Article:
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Robert L. Bernstein International Human Rights Fellowships

The Robert L. Bernstein Fellowships in International Human Rights enable two or three Yale Law School graduating students or recent graduates to devote a year to full-time advocacy human rights work.

The Bernstein Fellowships were established at Yale Law School in 1997 to honor Robert Bernstein, the founder and former chair of Human Rights Watch; former chair, president, and chief executive officer of Random House; and a tireless champion of human rights. The fellowships, supported by the family, friends, and colleagues of Robert Bernstein and administered by the Orville H. Schell, Jr. Center for International Human Rights at Yale Law School, promote innovative and creative approaches to human rights advocacy.

Eligibility and Application Requirements
Only graduating students or recent graduates (within the last five years) of Yale Law School are eligible for the Bernstein Fellowships. Applicants are encouraged to develop their project proposals in cooperation with appropriate organizations, but independent projects will also be considered. Proposals may deal with issues anywhere in the world; projects designed to address problems that have otherwise received little attention are especially welcome. The Bernstein Fellowship provides a one-year stipend of approximately $44,000. Applications will be due to the Schell Center in February to be considered for a fellowship beginning in the fall of 2015 (check this website for up-to-date information about the deadline).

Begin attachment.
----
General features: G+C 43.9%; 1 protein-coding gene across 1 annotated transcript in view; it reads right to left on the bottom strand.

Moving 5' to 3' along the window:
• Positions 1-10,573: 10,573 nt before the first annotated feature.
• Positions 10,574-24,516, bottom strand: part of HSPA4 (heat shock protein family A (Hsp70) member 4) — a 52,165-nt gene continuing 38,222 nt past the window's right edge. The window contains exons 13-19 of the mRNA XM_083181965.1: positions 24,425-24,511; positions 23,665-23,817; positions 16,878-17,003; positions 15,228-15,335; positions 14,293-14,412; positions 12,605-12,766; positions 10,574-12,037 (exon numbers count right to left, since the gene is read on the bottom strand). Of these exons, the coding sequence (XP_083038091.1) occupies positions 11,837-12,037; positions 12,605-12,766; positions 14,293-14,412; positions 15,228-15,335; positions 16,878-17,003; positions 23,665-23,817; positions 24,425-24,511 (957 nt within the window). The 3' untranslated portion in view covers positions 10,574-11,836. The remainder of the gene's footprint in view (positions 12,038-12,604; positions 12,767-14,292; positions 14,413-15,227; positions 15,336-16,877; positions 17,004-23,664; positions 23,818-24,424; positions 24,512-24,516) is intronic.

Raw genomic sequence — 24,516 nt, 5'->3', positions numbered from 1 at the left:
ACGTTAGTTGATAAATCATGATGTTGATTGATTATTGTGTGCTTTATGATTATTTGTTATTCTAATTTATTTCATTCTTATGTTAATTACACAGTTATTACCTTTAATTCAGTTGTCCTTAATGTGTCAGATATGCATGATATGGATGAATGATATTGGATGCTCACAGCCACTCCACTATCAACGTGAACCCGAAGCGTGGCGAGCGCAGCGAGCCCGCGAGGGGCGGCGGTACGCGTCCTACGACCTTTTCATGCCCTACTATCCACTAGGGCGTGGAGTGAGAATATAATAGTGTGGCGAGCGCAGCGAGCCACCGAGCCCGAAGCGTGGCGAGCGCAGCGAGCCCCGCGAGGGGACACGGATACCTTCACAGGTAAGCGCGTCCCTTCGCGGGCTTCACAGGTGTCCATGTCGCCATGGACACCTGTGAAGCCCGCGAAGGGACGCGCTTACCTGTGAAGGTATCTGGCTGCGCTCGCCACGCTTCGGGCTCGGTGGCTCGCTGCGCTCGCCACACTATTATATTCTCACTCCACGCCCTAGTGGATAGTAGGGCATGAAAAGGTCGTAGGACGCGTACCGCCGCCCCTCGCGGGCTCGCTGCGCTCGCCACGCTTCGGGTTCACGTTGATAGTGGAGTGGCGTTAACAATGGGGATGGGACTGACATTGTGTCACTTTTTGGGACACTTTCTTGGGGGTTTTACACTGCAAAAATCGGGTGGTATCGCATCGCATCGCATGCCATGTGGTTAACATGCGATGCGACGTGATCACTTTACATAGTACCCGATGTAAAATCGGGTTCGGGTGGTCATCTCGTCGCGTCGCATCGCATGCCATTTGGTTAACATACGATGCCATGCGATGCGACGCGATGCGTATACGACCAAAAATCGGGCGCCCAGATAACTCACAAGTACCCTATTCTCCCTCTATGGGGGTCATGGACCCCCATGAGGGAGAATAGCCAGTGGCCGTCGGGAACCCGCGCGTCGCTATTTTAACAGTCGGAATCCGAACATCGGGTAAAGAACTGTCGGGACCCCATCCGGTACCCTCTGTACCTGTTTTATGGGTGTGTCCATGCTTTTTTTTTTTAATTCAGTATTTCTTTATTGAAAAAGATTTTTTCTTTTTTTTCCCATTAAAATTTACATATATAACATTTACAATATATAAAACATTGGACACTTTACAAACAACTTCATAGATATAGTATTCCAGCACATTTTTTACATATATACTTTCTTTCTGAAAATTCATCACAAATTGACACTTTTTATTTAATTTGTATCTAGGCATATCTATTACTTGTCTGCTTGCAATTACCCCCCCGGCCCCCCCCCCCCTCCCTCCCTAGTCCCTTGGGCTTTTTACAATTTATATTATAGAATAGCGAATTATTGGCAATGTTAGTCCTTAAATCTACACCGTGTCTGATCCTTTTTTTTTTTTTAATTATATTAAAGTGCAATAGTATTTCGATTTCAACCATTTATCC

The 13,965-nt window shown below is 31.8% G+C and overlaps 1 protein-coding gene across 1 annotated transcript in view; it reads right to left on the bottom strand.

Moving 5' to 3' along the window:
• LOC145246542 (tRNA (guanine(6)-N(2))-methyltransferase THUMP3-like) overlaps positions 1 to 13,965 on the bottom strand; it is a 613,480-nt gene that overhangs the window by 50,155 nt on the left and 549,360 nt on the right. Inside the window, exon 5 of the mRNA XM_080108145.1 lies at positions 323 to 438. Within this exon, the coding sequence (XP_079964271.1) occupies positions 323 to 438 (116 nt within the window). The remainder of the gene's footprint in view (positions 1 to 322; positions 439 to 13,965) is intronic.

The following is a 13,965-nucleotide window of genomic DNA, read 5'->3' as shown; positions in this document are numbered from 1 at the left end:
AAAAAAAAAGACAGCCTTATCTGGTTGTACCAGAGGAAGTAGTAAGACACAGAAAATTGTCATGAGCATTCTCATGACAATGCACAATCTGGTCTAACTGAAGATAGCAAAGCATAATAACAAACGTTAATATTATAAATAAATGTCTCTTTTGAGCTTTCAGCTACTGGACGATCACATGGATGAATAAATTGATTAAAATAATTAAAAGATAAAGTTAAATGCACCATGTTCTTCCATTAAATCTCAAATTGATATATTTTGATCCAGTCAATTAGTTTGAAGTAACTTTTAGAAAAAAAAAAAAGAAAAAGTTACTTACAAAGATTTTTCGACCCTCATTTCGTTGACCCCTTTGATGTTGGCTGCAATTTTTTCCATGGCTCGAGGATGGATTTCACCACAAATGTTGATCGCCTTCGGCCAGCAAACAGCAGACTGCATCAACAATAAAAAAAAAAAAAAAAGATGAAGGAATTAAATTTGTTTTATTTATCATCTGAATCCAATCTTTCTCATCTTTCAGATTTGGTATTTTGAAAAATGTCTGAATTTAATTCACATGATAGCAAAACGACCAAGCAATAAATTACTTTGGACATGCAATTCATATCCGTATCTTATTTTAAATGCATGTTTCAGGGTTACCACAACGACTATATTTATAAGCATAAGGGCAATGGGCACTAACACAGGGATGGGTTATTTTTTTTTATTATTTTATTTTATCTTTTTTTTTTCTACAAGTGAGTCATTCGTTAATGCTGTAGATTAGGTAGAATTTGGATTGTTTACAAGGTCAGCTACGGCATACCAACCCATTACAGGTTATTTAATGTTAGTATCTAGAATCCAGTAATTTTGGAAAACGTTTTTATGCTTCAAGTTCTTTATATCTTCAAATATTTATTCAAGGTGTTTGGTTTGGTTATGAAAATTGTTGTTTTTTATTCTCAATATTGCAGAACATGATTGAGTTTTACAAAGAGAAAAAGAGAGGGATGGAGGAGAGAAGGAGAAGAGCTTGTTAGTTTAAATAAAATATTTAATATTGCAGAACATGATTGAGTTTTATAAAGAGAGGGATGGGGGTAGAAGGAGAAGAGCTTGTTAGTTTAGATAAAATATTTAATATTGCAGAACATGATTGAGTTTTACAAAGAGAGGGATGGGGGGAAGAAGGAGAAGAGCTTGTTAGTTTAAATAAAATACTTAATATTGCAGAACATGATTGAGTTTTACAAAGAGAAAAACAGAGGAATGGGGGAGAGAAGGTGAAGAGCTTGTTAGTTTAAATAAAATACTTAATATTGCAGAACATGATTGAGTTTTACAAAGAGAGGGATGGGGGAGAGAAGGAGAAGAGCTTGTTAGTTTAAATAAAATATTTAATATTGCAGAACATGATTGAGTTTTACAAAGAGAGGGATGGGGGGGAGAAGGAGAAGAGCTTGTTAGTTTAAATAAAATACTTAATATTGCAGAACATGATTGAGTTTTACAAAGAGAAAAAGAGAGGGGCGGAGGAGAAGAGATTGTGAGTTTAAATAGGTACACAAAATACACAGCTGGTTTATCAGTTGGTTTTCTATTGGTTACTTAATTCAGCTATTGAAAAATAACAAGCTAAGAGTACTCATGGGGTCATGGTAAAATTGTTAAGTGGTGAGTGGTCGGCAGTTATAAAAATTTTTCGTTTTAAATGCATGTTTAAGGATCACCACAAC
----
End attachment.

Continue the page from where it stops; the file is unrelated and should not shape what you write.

The Bernstein Symposium
Each spring, the Bernstein Fellowship Program convenes a symposium, which includes a series of workshops and other events designed to promote thoughtful, creative discourse on international human rights. Past and current fellows return to Yale Law School to speak with students and each other about the challenges of human rights advocacy, and leading activists and scholars in the field join in discussions exploring effective approaches to the defense of human rights.